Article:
Here’s a letter to the Los Angeles Times:
An inconsistency lies at the heart of Michael Hiltzik’s error-filled case for government prohibitions on so-called “price gouging” in the wake of natural disasters (“Memo to economists defending price-gouging in a disaster: It’s still wrong, morally and economically,” August 29). On one hand, Hiltzik insists that disasters such as hurricane Harvey render the free market “powerless to help.” The alleged reason is that the devastation is so great that rising prices merely fill the pockets of local merchants with unjust profits while attracting into the ravaged area no additional supplies. But later in the same paragraph Hiltzik asserts that government will come to the victims’ rescue “by making the cost of crucial commodities irrelevant by getting them into the market at its own cost.”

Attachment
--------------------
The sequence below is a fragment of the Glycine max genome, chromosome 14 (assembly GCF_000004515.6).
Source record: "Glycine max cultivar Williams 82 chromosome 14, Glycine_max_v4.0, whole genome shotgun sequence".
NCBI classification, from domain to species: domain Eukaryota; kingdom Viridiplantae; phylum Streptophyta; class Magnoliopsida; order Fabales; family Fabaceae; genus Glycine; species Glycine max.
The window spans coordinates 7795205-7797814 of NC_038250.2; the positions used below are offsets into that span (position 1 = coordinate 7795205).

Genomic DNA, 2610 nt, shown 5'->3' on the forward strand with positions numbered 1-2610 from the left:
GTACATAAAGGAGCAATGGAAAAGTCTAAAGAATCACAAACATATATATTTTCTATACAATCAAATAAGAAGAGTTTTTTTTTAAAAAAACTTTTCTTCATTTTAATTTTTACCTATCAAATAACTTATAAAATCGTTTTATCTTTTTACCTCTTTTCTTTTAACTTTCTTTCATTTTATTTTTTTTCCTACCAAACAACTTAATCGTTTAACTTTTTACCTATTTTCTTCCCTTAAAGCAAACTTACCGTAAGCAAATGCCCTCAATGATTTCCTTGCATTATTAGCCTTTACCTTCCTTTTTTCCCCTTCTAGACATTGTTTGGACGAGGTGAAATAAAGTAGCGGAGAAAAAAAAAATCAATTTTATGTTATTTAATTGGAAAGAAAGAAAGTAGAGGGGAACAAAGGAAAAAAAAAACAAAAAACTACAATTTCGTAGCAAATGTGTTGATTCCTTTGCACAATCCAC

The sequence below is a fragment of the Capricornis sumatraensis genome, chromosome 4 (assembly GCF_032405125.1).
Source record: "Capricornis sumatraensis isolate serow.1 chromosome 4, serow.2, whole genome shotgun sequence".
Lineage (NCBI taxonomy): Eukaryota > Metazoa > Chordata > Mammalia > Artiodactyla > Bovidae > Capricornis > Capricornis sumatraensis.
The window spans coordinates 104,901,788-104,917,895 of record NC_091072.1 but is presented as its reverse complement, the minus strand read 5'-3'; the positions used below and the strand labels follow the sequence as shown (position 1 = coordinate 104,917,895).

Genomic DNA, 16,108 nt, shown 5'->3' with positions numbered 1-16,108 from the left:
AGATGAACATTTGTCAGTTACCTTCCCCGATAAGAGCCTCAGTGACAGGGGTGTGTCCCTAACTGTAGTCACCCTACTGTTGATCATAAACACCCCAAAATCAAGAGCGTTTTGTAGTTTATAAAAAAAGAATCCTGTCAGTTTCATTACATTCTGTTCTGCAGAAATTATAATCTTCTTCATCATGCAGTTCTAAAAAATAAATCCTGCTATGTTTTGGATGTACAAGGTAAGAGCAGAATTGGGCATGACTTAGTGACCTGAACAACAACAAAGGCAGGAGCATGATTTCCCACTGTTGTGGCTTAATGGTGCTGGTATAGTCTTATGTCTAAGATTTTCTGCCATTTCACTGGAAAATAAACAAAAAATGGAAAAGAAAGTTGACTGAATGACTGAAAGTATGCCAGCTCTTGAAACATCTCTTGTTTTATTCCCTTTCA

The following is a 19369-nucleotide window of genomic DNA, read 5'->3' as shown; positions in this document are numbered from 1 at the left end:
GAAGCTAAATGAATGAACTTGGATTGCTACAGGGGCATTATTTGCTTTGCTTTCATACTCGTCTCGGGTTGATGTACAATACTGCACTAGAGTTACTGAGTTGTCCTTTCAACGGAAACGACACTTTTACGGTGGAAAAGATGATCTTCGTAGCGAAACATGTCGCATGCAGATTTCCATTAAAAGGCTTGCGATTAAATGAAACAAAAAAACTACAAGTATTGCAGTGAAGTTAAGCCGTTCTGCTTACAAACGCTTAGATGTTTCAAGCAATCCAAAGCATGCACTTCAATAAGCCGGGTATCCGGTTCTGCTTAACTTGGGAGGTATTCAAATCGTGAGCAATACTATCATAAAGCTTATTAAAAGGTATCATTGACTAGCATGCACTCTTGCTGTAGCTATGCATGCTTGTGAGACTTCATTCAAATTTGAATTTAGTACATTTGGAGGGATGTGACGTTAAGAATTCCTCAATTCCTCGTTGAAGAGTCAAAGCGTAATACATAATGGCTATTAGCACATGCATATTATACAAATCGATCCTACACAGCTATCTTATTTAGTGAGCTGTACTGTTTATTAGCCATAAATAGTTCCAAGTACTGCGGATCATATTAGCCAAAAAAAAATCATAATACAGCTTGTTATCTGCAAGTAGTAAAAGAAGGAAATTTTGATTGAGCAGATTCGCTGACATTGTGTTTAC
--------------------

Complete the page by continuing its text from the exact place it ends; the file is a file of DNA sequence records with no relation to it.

If the devastated area is so thoroughly cut-off from the outside world that not even very high prices will prompt entrepreneurs to succeed in rushing additional supplies to that area, what miracle enables government to perform this task? By arguing that government will bring additional supplies into the devastated area, Hiltzik undermines his assertion – which is key to his entire case – that higher prices do not call forth from the market increased supplies of much-needed goods.
Donald J. Boudreaux
Professor of Economics
Martha and Nelson Getchell Chair for the Study of Free Market Capitalism at the Mercatus Center
George Mason University
Fairfax, VA 22030
Other fallacies – many of them – run throughout Hiltzik’s essay.